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Students encouraged to explore education and career pathways during Career and Technical Education Month
February 01, 2022
With more than 530,000 Michigan jobs in the professional trades by 2028, Gov. Gretchen Whitmer joins the Michigan Department of Labor and Economic Opportunity (LEO) and Michigan Department of Education (MDE) in proclaiming February as Career and Technical Education (CTE) Month.
CTE offers high school and college students hands-on training that can be applied to real-world career pathways. During the month of February, students of all ages are encouraged to explore viable programs across the state that prepare them for successful career entry, advancement and continuing education.
"Many career pathways can lead to a rewarding future, and we are committed to making sure all Michigan students can access and explore the many options available to them," Gov. Gretchen Whitmer said. "Career and technical education programs offer academic, technical and real-world skills that prepare our high school and college students for success today and rewarding, high-demand careers in the future. We will continue putting Michiganders first by making investments in programs like Michigan Reconnect, Futures for Frontliners and Going PRO, to put more people on paths to good-paying jobs."
High schools, colleges and some universities across Michigan offer CTE programs that are aligned with in-demand, high-wage careers in fields such as information technology, healthcare, hospitality and manufacturing. Most high school programs also offer early college credit opportunities to provide a seamless transition to postsecondary education.
"CTE programs prepare students for career opportunities that require skilled employees," said Stephanie Beckhorn, Director of LEO's Office of Employment and Training. "The education and hands-on training CTE students receive gives them a head start on their pathway to a certificate in professional trades, registered apprenticeships or a college degree."
In the 2020-2021 school year,102,986 secondary students were enrolled in 2,093 CTE programs. More than 95% of students who concentrated in a secondary CTE program graduated from high school, compared to Michigan's statewide graduation rate of 82.1%.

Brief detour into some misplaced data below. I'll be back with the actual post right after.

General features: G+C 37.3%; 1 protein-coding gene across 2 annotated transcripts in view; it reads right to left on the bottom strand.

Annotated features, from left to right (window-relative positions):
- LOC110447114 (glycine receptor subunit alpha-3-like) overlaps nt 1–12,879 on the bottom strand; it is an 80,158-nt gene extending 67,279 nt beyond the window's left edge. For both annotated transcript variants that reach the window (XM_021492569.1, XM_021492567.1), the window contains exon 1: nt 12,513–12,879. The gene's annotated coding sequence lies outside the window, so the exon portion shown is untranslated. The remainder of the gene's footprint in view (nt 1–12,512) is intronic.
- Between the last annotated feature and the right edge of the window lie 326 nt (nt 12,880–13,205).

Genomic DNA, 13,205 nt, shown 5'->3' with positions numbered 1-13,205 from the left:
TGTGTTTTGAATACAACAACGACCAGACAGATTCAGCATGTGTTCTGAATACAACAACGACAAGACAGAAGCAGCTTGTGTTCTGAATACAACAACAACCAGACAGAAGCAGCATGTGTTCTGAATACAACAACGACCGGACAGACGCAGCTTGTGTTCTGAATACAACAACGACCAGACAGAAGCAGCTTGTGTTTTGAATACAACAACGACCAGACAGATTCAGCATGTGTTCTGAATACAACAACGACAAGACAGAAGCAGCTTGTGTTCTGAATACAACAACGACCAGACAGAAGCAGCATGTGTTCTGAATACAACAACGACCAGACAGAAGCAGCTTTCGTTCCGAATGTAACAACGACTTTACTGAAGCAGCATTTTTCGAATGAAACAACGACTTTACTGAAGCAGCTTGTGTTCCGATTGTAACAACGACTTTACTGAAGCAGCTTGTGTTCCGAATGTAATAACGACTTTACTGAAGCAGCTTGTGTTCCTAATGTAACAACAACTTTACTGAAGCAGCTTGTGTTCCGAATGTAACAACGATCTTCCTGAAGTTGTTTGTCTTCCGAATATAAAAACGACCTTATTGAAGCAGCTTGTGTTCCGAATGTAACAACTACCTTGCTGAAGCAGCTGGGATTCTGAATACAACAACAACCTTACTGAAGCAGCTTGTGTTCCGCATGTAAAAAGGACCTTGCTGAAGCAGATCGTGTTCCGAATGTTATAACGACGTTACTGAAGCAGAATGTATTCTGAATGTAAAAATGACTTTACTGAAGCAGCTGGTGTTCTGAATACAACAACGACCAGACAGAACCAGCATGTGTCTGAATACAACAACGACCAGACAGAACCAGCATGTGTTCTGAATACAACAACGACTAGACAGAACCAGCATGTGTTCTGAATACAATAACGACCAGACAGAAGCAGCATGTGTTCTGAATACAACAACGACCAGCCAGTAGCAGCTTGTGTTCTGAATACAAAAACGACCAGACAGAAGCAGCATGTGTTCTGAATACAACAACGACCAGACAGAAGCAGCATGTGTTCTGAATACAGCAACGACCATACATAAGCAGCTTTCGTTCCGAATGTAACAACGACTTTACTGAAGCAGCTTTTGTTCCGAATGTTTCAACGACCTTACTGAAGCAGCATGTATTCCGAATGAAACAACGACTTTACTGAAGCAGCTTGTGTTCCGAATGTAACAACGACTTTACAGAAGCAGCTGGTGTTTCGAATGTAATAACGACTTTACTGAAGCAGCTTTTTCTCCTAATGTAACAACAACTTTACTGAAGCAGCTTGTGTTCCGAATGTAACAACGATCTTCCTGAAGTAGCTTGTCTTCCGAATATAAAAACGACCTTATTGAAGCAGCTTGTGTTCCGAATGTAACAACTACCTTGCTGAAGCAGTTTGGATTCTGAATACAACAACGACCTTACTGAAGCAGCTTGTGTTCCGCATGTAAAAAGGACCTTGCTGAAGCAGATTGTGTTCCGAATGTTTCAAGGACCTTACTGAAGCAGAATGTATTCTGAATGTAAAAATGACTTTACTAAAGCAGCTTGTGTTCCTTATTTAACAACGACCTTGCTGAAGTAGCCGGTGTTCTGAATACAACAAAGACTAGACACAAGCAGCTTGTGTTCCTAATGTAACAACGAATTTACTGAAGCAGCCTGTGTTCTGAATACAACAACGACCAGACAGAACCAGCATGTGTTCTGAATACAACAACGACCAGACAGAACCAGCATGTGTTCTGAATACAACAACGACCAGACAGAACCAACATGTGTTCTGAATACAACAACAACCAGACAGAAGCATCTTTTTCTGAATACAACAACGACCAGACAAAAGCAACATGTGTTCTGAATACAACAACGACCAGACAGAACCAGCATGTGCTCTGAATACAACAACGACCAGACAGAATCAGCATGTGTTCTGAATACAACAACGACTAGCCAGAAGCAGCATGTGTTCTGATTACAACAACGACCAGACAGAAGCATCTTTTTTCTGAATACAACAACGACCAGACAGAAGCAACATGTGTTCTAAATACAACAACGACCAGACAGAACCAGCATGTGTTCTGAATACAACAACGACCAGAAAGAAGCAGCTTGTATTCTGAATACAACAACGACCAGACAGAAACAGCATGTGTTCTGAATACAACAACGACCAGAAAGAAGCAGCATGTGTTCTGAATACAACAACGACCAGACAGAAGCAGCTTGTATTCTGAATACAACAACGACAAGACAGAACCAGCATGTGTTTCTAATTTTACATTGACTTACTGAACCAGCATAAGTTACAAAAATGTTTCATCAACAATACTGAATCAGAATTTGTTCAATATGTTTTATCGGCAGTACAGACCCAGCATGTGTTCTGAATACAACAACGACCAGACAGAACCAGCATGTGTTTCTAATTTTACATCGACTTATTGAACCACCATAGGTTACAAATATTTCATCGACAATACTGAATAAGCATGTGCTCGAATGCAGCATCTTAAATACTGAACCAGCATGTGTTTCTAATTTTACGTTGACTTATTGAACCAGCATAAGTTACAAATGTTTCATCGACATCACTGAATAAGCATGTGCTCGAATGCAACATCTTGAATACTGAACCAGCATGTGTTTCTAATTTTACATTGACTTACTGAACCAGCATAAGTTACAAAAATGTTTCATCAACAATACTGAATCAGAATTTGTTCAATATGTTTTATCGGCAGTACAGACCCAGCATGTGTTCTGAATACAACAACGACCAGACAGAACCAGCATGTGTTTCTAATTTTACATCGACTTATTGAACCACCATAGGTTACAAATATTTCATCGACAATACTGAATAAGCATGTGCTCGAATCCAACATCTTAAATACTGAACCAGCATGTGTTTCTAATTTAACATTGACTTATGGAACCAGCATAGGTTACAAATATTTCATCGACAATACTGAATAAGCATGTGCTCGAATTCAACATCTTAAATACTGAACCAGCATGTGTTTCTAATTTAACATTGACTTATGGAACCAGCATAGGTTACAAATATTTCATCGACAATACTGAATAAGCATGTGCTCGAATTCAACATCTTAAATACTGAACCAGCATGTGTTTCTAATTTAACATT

According to the 2020-2021 follow up survey (six months after exiting high school), CTE concentrators reported a placement rate of 93.4%. Specifically, 67.5 % of CTE concentrators were continuing their education, 57.1% were employed, 3% were in the military, and 0.1% were participating in national, community service or the Peace Corp. In addition, 70.5% of them reported that they were using the skills learned in their CTE programs for continuing education or in their current job.
MDE also offers Early Middle Colleges (EMCs) in Michigan. In 2020-2021, 15,308 students were enrolled in EMCs, with 1,461 CTE Early Middle College students. Overall, 82% of Michigan's EMC 2020 graduates earned 46+ college credits.
"The number of students completing CTE programs has risen from 35,557 in 2015-16 to 44,226 in 2020-21, a jump of 24 percent," said State Superintendent Dr. Michael Rice. "Michigan students are choosing not simply to explore but to develop knowledge and skills by completing full CTE programs, an acknowledgment of the importance of CTE programs to their futures."
Postsecondary institutions in Michigan have more than 450 qualifying CTE programs, offering a certificate or associates degree. During the 2020-2021 school year, there are 117,797 students enrolled in these postsecondary programs in the state.
Students, parents, educators and life-long learners interested in exploring career options, training, wages and projected openings should visit Michigan's free online career exploration tool, Pathfinder. Additional high school CTE resources and information may be found on MDE's website.
Also check out MiSchoolData.org, the State of Michigan's official source for pre-K, K-12, postsecondary and workforce data to help residents, educators and policymakers make informed decisions to improve student success.
CTE ties into Gov. Whitmer's Sixty by 30 goal, which aims to increase the percentage of adults in the state with a postsecondary degree or credential by the year 2030.